When to Start a Baby
on Solid Food?
We could almost bet that parents with a baby between 4-6 months asked Google or their friends or family the question: When Can My Baby Start Eating Solid Foods?!
A wise friend once told me when I announced I was pregnant: “Welcome to the next 21 years of your life where everything you do and say will be judged by every person you meet”. I laughed, but oh little did I know how right she was! And when it comes to solid food introduction, it’s no different.
“4 months old?? Baby is wayyy too young!” “6 months old? Why did you wait so long?” “Wait, your baby is 7 months old and you haven’t started, what are you waiting for exactly?”
Here’s the thing, baby has been drinking milk since he was born and you’ve JUST mastered the art of breastfeeding, now it’s already time to think about what’s next? Ooof!
Ok, let’s be honest, you HAVE been thinking about it, dreaming about these moments to come, eating as a family, your baby happily munching on broccoli… but how do you get there? Should you listen to Aunt T’s advice? Or the Instagram post you saw of an influencer feeding her child. How old was that baby again? 5, 6 months old?
Let’s back up for a minute and look at what the experts have to say…
What the experts have to say about solid food introduction:
Until recently, the World Health Organization (WHO) recommended that complementary foods be introduced between 4 and 6 months. In 2002, they updated these guidelines to 6 months. Then a lot of organizations aligned their recommendations to match WHO’s guidelines. Today, recommendations can vary from one country to another; and even more confusingly, from one expert to another.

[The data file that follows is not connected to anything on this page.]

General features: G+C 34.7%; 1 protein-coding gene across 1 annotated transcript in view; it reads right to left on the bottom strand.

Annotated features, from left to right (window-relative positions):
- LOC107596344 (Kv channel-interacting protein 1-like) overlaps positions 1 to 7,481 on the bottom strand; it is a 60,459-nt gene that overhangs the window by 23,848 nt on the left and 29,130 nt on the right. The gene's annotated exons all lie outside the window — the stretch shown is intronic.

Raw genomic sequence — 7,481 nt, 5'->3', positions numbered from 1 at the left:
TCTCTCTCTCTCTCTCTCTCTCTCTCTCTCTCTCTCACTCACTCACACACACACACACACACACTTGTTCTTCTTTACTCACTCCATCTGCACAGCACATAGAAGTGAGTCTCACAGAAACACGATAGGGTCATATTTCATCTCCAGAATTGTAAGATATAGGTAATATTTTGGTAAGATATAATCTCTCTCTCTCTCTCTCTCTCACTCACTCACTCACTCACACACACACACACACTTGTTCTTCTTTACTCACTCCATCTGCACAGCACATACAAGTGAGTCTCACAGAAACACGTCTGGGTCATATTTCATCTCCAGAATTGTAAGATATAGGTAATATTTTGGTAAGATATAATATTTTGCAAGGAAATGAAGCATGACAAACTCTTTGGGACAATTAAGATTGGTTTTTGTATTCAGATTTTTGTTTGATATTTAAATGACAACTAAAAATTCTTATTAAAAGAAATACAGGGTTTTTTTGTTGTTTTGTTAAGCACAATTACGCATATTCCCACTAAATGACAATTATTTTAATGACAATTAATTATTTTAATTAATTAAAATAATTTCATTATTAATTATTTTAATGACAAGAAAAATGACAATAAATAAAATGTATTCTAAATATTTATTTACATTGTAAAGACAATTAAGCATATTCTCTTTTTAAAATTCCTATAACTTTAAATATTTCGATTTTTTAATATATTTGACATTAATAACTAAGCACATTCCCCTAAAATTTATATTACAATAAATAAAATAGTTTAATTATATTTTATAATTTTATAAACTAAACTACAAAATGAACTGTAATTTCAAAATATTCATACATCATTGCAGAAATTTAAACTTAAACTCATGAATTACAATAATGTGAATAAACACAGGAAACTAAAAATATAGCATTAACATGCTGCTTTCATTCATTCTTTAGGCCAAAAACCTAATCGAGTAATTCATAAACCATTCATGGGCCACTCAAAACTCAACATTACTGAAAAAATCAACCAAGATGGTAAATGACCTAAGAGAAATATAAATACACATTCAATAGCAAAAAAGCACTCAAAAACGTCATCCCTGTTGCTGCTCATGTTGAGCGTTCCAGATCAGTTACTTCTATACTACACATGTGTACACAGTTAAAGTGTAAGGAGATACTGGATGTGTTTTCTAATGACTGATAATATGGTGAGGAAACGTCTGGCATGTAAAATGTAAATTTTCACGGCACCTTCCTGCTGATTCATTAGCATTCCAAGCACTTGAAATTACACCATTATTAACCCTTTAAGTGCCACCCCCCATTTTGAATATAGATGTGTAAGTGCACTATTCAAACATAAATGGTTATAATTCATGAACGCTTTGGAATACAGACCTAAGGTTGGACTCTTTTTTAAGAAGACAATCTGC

Here’s what I usually l recommend:
As much as you can, try to stick to the official recommendations
A study conducted by the CDC showed that 40% of parents in the USA introduce complementary food before their baby is 4 months old. and 9% of them, before they are 4 weeks old. Reasons include “My baby was old enough to begin eating solid food”; “my baby wanted the food I ate”; “it would help my baby sleep longer at night”.
Even if you feel that your baby is not gaining enough weight, seems hungry or has trouble sleeping, remember that prior to 6 months, breastmilk or formula is more than sufficient to fulfill your baby’s nutritional needs and there is absolutely no good evidence that solid food will make them sleep longer or make them cry less. Lots of experts and researchers have worked on getting the most accurate and updated recommendations and there is no reason that these guidelines differ from one baby to another. But of course if you have any doubts about your child’s development, alway check with the pediatrician who will be able to advise and guide you.
But most importantly, follow your baby’s cues – this will matter more than what you (or your MIL) want
We know that in reality, there is excitement, curiosity, and a little bit of impatience. More so with a first child. And all first time parents know the feeling, myself included. Your baby seems ready way before 6 months old. But really what will matter is not so much when YOU think is the right time, but mostly when your baby thinks it is time. Which is why you’ll need to pay attention to the…🥁… signs of readiness!
These signs are a very good way to check if your baby is ready, in particular if you plan to start with baby-led weaning (BLW) (see our guide on choosing a method) . And actually, even if your baby is already 6 months old but you want to choose BLW, I strongly encourage you to check that all these signs are met. That’s how important they are. So let’s deep dive:
* Bébé can sit up well with little or no support
Even if your baby is not 100% ready to sit by themselves, but they can do so with a little bit of support for a certain amount of time (a whole mealtime, maybe?) then it’s a good indication that they are ready to enjoy a meal.
* Bébé is able to turn their head